It will be 11 weeks before the start of the American Hockey League’s Calder Cup playoffs, by which time we will officially be a month into spring and winter will, hopefully, have loosened whatever grip it’s had on us.
But the St. John’s IceCaps — to put a twist on an old advertising catch phrase — can’t wait ’til spring and instead must do it now.
Circumstances mean St. John’s playoff run, or run at the playoffs, is already in effect.
The IceCaps made a good start of it on the weekend, taking two wins in a Mile One matchup with the Binghamton Senators. The sweep of the Sens — a 4-2 victory Friday followed by a 1-0 shutout Saturday — marks the first time this season St. John’s has taken both ends of a two-game series from a visiting opponent.
“The biggest thing is the back-to-back (wins), but you all know we hadn’t been able to do that. If you’re going to be a team that pushes for the playoffs and has any chance of success, you’ve got to win at home,” said IceCaps head coach Keith McCambridge, whose team sits 11th in the AHL’s Eastern Conference, two points behind the Bridgeport Sound Tigers and Hershey Bears, tied for seventh place and current holders of the last two playoff berths.
In between those two teams and the IceCaps (21-22-3) are the Manchester Monarchs and Worcester Sharks, both a point ahead of St. John’s.
It’s the latter club which will supply the IceCaps with their next test. The Sharks are here for games Tuesday and Wednesday, with the potential for an eight-point swing either way in terms of their relative standing with St. John’s.
“They (the Sharks) have been beating some good teams lately, but we’re on a bit of a hot streak right now and we’re determined to keep it going,” said St. John’s sophomore centre Eric O’Dell, who scored three of his team’s five goals in the weekend series with the Senators (27-13-3), including the only tally Saturday.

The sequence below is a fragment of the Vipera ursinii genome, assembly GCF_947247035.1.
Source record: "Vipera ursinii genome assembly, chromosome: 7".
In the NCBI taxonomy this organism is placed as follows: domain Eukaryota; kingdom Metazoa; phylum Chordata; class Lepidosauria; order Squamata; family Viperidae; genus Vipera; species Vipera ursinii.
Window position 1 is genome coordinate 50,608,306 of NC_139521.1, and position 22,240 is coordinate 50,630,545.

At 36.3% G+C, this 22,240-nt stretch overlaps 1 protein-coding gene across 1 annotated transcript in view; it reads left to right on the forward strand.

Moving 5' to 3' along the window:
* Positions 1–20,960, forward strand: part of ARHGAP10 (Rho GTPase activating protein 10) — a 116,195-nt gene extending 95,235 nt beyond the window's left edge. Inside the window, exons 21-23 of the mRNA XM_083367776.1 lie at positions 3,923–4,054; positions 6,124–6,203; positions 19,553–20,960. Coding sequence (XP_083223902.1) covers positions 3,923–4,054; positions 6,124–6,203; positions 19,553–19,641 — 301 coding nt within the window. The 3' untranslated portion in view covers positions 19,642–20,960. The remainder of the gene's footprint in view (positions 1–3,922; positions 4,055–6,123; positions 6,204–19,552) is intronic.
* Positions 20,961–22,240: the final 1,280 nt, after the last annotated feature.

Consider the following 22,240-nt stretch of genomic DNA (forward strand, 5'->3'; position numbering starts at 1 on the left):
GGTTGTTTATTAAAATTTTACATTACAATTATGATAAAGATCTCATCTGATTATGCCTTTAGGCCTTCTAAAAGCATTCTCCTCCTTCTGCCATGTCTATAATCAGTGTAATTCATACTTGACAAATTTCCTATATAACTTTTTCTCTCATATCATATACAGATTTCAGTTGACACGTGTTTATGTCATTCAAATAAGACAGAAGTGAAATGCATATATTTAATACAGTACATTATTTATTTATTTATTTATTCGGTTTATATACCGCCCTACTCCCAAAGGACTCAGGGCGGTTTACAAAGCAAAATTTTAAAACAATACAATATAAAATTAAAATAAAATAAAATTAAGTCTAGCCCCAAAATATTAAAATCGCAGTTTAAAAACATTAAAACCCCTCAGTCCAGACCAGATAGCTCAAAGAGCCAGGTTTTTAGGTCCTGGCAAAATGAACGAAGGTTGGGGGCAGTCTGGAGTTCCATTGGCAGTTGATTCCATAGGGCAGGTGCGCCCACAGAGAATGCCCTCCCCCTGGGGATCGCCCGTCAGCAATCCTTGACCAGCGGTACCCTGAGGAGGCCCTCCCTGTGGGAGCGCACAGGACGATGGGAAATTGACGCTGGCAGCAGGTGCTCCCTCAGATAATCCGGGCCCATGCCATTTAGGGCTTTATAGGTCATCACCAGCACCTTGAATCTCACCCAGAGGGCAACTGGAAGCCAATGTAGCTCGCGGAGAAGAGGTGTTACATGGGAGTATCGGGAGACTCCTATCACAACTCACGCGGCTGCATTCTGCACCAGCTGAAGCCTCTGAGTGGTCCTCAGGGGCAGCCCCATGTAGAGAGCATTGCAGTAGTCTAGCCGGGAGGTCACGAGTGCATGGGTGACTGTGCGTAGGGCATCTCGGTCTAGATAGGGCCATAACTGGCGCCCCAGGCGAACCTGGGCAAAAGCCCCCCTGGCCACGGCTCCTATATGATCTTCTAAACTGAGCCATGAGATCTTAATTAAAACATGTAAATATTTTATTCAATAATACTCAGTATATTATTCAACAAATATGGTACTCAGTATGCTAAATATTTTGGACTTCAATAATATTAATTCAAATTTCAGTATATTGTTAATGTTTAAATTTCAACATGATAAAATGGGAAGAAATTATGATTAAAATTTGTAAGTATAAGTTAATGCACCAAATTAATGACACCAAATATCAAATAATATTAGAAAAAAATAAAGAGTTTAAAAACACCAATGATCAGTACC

“Every time you look, he’s busy in the offensive zone, making plays,” said McCambridge of O’Dell, who leads St. John’s with 12 goals, seven of them coming in the last 10 games.
“He hunts and retrieves pucks well. He’s getting better and better every single game.”
Goaltender Eddie Pasquale earned his fourth shutout of the season Saturday, making 24 saves. He also got the win Friday, with 21 stops. As a result, he improved his record to 14-15-2 and his save percentage to .918, while dropping his goals-against-average to 2.48
“It seems we’re kind of riding the Eric O’Dell-Eddie Pasquale show right now, but hey, we’ll take it,” said St. John’s captain Jason Jaffray.
Pasquale and his teammates got their weekend sweep versus the Senators’ big Robin Lehner, owner of the AHL’s best save percentage (.946), and a goalie who arrived in St. John’s having won eight of his last nine starts.
“Maybe a little bit,” answered Pasquale when asked if he was motivated by the presence of his opposite number (they both wear 40). “He’s a good goalie and you know we’re not going to get too many by him, so you want to do what you can to give your team a chance to win.
“But there are so many good goalies in the league, you have to be like that pretty well every night.
“Yeah, I was maybe motivated (by facing Lehner) in this series, but just a little bit.”
Pasquale may have been at his best Saturday when he was doing nothing. The Senators didn’t have a shot on goal through the first 12 and a half minutes of the contest, meaning the IceCaps’ goalie had to work on keep from going cold — figuratively and literally.
“It’s tough. You do what you can to stay warm, to stay in involved … playing the puck, whatever,” said Pasquale. “You saw when they did get that first shot, I let out a big rebound and they got a second opportunity. That’s what happens when you’re cold.”